Table 2 shows the association between risk factors and fistulae occurrence. Type of hypospadias (p=0.028), the use of a protective intermediate layer (p=0.002) and the presence of postoperative complications (p=<0.001) were statistically significant risk factors for UCF development. Age at surgery, suture material, and type of repair and use of catheter/stents were not significant factors. The factors that were significant in univariate analysis were entered on to a logistic regression model for multivariate analysis (Table 3). This confirmed that the presence of wound infection (OR 66.26; 95% CI 10.41–421.62) and meatal stenosis (OR 54.20; 95% CI 4.78–615.72) were the most significant risk factors for UCF development. Trends in UCF incidence between 2013 and 2017 showed direct proportionality to the rates of wound infection and meatal stenosis, evidenced by the reduction in incidence of UCF as the rates of wound infection and meatal stenosis declined (Fig. 3).
The goal of hypospadias surgery is to correct the penile curvature, form a neo-urethra of adequate size, bring the new meatus to the tip of the glans, if possible, and achieve an overall acceptable cosmetic appearance (8). The occurrence of uretho-cutaneous fistula therefore prevents the achievement of this goal. The mechanism of UCF development lies in the incorporation of urethral mucosa or neo-urethra in ventral repair with rapid migration of urethral mucosa and skin epithelium into suture tracts, usually due to infection, ischemia or both (9). The pooled incidence of UCF in our study was 47%, which is high compared with other reports in the literature (2, 4).Most fistulae are reported to occur within the first month of surgery (2,4); similarly, we found 70.3% of UCF occurred within 30 days from time of repair. Fistulae may occur anywhere along the neo-urethra; however, common sites include the site of the original meatus and at the subcorona, which represents a region of poor vascularization and healing (2). The same principle is the basis of the higher incidence of recurrence of
subcoronal fistulae. In our study 64.8% of fistulae were located at the subcorona.
Hypospadias type, lack of a protective intermediate layer and presence of postoperative factors were significantly associated with UCF formation, which compares well with the findings of Chung, who demonstrated more fistula formation with proximal hypospadias (6). Hadidi et al. also specify that UCF rates may be minimized by the use of protective vascularized intermediate layers and observation to technique, which reduce ischemia and infection (1). Other factors such as age at surgery, use of stents, suture material and type of repair have been reported in the literature as contributing to UCF (1, 4, 5, 10, 11, 12); however, these factors were not found to be statistically significant in this study. In multivariate analysis, the presence of wound infection and meatal stenosis were the only significant factors in UCF formation.
Local infection has previously been studied as a cause of UCF (5, 13). This may be as a result of the inflammatory process associated with infection, which leads to urethral mucosal migration to suture tracts (9, 14). This study revealed that wound infection is a major contributor to fistula formation. Infection sets in within the first 2 weeks after surgery, and it contributes significantly to the high number of fistulae occurring within the first month of surgery.
A decreasing trend in local infection rates is shown between 2013 and 2017, which we attribute to several factors. First, we avoid sitz baths, which we noted had increased rates of infection. This increased rate of infection has been shown to be real in gynecologic and anorectal disorders, but the evidence is still lacking in urological surgery (15). In addition, our experience of using an antibiotic ointment after the saline washes, usually from the third day of surgery, contributes a dual effect of reducing infection and moisturizing the site. Second, we have also set guidelines on aseptic technique aimed at reducing infection rates, which include a perineal wash with soap and water, site preparation with iodine and prophylactic antibiotics (16). Postoperatively, our patients are nursed under a cradle with sterile drapings, and any form of dressing change is under sterile conditions. These measures have been strengthened in the 5-year period, hence the decrease in infection rate which in this study was directly proportional to the incidence of fistula formation.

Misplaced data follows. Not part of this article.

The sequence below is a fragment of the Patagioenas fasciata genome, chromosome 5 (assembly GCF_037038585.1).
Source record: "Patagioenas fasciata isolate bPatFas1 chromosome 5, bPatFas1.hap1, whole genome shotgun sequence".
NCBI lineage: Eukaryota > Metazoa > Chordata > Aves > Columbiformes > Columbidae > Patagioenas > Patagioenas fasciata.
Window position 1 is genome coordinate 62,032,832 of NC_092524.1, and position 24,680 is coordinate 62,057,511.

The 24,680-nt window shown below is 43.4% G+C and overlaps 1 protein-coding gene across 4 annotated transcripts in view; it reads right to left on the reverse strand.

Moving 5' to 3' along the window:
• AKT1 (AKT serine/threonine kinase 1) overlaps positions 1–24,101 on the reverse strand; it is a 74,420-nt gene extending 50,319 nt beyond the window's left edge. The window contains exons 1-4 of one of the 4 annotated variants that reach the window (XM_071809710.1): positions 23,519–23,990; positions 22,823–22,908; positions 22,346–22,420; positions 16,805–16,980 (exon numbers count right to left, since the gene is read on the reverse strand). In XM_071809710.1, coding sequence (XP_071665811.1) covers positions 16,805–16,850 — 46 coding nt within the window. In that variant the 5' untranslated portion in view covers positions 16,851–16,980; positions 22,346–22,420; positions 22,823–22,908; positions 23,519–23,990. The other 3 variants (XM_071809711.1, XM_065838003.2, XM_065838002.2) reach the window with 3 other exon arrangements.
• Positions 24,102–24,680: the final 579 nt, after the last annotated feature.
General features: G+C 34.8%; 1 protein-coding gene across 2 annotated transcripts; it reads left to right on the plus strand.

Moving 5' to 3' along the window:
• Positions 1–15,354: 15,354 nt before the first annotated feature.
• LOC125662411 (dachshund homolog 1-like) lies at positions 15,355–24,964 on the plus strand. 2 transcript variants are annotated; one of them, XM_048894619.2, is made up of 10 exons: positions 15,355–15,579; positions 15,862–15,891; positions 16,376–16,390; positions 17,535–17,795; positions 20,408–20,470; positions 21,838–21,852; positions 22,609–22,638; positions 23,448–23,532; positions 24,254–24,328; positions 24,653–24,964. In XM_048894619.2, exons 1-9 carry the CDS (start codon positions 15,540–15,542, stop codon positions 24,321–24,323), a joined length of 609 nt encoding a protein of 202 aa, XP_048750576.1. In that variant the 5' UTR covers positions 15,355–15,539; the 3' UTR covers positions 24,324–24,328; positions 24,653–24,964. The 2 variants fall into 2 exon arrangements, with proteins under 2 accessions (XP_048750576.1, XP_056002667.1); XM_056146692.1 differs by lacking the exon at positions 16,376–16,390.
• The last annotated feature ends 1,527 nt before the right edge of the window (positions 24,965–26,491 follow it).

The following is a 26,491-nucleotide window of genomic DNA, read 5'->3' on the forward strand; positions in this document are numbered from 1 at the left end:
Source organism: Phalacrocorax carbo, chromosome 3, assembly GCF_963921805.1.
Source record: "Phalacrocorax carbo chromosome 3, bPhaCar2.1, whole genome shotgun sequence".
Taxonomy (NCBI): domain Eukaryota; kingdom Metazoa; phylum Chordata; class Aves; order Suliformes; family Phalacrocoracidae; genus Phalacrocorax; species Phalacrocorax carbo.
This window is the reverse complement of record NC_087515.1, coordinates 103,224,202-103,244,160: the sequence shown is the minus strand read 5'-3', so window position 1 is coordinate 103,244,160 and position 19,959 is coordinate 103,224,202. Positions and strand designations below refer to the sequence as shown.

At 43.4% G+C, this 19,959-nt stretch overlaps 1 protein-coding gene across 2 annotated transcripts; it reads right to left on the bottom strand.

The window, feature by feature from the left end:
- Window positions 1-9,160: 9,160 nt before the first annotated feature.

Distal obstruction of urine flow via the neo-urethra is a risk factor for fistula formation, usually as a result of meatal stenosis, meatal encrustation, edema and urethral stricture (3). Snodgrass attributes metal stenosis to an overzealous repair of the neourethra distally causing obstruction that increases tension on the repair, which leads to fistula formation (17). This is consistent with our findings in which meatal stenosis was found to be a significant contributor to fistula formation. A decreasing trend in the rate of meatal stenosis is seen in our study, which we attribute to the training workshops on hypospadias surgery that we conduct annually in collaboration with international societies of pediatric urology. The objective of the workshops is to build capacity of the residents and surgeons by developing skills and competence in pediatric urology. Specifically, the workshops have emphasized avoiding a tight closure at the distal urethra by marsupializing the ventral urethral edge to the glans and this has significantly reduced the rate of meatal stenosis. Since inception of these workshops, we have noted
an overall improvement in outcome of hypospadias repair.
We acknowledge that data were collected from patient records that may have inaccurate data especially regarding surgical technique and intraoperative detail. Any errors of documentation during initial recording of these details contribute to our study limitations. Additionally, there was significant loss rate upon recruitment due to missing patient files and incomplete records. Finally, other significant factors in literature that contribute to UCF include lack of use of magnification, rough tissue handling, presence of UTI and dressing type (1, 9). These factors could not be tested in this study design due to its retrospective nature, also limiting our study.
We identified wound infection and meatal stenosis as the most significant risk factors for uretho-cutaneous fistula development in our set-up. Measures to reduce the rate of wound infection after hypospadias surgery and surgical technique aimed at reducing the rate of meatal stenosis will ultimately reduce the occurrence of urethrocutaneous fistula.